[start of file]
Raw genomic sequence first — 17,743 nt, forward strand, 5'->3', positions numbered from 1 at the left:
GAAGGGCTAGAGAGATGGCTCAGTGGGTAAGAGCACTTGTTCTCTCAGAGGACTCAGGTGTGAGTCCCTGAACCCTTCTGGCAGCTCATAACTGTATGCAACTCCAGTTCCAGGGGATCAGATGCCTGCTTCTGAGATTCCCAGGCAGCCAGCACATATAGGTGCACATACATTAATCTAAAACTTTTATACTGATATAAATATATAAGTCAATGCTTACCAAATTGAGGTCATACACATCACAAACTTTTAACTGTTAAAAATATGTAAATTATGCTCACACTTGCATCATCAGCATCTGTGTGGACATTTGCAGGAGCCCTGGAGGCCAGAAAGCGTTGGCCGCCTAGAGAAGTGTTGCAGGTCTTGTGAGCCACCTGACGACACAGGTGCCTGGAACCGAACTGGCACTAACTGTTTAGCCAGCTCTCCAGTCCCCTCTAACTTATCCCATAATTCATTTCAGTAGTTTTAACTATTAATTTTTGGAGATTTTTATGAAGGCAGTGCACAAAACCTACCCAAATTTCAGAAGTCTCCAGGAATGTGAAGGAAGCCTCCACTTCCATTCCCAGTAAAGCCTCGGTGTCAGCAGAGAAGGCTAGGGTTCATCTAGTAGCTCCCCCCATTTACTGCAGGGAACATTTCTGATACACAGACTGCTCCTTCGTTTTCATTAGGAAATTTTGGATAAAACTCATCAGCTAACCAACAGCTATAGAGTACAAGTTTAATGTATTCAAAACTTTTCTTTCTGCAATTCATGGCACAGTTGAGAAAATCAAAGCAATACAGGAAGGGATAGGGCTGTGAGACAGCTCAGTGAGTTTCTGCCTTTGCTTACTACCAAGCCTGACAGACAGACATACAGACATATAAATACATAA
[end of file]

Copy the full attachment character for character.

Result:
Raw genomic sequence first — 17,743 nt, forward strand, 5'->3', positions numbered from 1 at the left:
GAAGGGCTAGAGAGATGGCTCAGTGGGTAAGAGCACTTGTTCTCTCAGAGGACTCAGGTGTGAGTCCCTGAACCCTTCTGGCAGCTCATAACTGTATGCAACTCCAGTTCCAGGGGATCAGATGCCTGCTTCTGAGATTCCCAGGCAGCCAGCACATATAGGTGCACATACATTAATCTAAAACTTTTATACTGATATAAATATATAAGTCAATGCTTACCAAATTGAGGTCATACACATCACAAACTTTTAACTGTTAAAAATATGTAAATTATGCTCACACTTGCATCATCAGCATCTGTGTGGACATTTGCAGGAGCCCTGGAGGCCAGAAAGCGTTGGCCGCCTAGAGAAGTGTTGCAGGTCTTGTGAGCCACCTGACGACACAGGTGCCTGGAACCGAACTGGCACTAACTGTTTAGCCAGCTCTCCAGTCCCCTCTAACTTATCCCATAATTCATTTCAGTAGTTTTAACTATTAATTTTTGGAGATTTTTATGAAGGCAGTGCACAAAACCTACCCAAATTTCAGAAGTCTCCAGGAATGTGAAGGAAGCCTCCACTTCCATTCCCAGTAAAGCCTCGGTGTCAGCAGAGAAGGCTAGGGTTCATCTAGTAGCTCCCCCCATTTACTGCAGGGAACATTTCTGATACACAGACTGCTCCTTCGTTTTCATTAGGAAATTTTGGATAAAACTCATCAGCTAACCAACAGCTATAGAGTACAAGTTTAATGTATTCAAAACTTTTCTTTCTGCAATTCATGGCACAGTTGAGAAAATCAAAGCAATACAGGAAGGGATAGGGCTGTGAGACAGCTCAGTGAGTTTCTGCCTTTGCTTACTACCAAGCCTGACAGACAGACATACAGACATATAAATACATAA